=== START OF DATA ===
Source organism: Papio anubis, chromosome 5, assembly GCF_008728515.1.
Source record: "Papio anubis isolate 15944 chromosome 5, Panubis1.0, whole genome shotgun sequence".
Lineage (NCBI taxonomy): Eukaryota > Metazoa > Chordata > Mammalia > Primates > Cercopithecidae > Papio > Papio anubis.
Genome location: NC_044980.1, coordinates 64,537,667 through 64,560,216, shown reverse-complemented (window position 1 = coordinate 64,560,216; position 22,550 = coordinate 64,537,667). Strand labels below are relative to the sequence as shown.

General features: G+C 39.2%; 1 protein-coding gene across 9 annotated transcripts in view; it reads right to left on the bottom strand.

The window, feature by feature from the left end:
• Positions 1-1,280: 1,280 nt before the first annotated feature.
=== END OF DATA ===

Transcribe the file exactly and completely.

Source organism: Papio anubis, chromosome 5, assembly GCF_008728515.1.
Source record: "Papio anubis isolate 15944 chromosome 5, Panubis1.0, whole genome shotgun sequence".
Lineage (NCBI taxonomy): Eukaryota > Metazoa > Chordata > Mammalia > Primates > Cercopithecidae > Papio > Papio anubis.
Genome location: NC_044980.1, coordinates 64,537,667 through 64,560,216, shown reverse-complemented (window position 1 = coordinate 64,560,216; position 22,550 = coordinate 64,537,667). Strand labels below are relative to the sequence as shown.

General features: G+C 39.2%; 1 protein-coding gene across 9 annotated transcripts in view; it reads right to left on the bottom strand.

The window, feature by feature from the left end:
• Positions 1-1,280: 1,280 nt before the first annotated feature.